I recently got into a forum debate about a bestselling book that I liked (but, apparently, quite a few people didn't). In defending the book, I inadvertently sparked a lot more criticism of the book, much of which seemed awfully harsh.
Last night, while reading The Last of Her Kind, by Sigrid Nunez, I ran across a mention of a quote that perfectly described what I felt about all the criticism I was reading about the bestseller I'd stood up for:
"One cannot review a bad book without showing off."
--W. H. Auden
Particularly coming from a writer, criticism of another writer's work just comes across as self-righteous, as if there is always an unspoken I could have done it better. Not only that, though; often the criticism seems unreasonably harsh. Writers tend to pick on things that "normal" people would never consider a serious enough flaw to ruin a book. It reminds me of a theory in social psychology, which observes that people are most likely to judge others that are most like them. For instance, women tend to blame a rape victim for bringing it on herself, presumably because all women are vulnerable to rape, and therefore prefer to blame the victim and deny that it could happen to them just as easily, rather than admit to the vulnerability. I think this theory could also be applied to how writers react to each others' work: when writers see "just another writer" become a bestseller, they automatically find reasons to criticize, indirectly making the case that they are more worthy of bestsellerdom by denying that the bestselling writer is any good.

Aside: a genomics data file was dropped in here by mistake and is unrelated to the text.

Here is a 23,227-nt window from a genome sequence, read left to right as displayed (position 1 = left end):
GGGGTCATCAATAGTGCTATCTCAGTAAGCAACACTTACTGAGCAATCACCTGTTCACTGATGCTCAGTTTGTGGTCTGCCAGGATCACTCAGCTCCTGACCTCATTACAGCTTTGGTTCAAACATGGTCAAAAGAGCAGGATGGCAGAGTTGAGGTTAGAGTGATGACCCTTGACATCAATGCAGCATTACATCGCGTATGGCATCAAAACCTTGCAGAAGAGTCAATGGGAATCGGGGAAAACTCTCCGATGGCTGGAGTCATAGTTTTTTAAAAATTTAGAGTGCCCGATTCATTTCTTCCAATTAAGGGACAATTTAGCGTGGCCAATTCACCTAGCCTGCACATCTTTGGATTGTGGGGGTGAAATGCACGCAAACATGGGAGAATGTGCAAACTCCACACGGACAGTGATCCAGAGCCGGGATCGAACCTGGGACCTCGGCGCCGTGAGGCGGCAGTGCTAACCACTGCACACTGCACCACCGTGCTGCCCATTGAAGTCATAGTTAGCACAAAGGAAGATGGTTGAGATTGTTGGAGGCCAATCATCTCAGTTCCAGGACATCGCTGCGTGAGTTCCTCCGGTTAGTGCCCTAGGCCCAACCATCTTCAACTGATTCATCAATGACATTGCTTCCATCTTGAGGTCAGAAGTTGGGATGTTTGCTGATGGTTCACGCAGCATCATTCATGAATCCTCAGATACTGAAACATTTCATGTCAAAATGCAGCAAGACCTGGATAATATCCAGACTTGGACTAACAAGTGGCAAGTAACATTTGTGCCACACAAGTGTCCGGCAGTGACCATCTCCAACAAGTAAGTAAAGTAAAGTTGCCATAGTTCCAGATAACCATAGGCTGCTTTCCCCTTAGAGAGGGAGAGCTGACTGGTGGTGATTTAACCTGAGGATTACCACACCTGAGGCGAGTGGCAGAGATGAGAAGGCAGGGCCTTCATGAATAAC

Now that I've stated why I think writers are so likely to turn on each other, I have to say that I don't care why they do it, I think it's absolute crap. All of my fellow writers out there - particularly the newer ones, who will remember their own periods of vulnerability better than the established, successful writers - don't you remember how much senseless criticism can hurt? I'm sure all of us have bad memories of someone making some ridiculous, hurtful, and not at all constructive comment about our work. Rather than turning that same fire on another writer, we writers ought to stand by one another, as we all know and understand what it is like to be injured by criticism.
I have one other quote that I want to leave you with, which Nunez also led me to:
"Three things in human life are important. The first is to be kind. The second is to be kind. And the third is to be kind."
Please, my fellow writers, be kind to one another; support one another.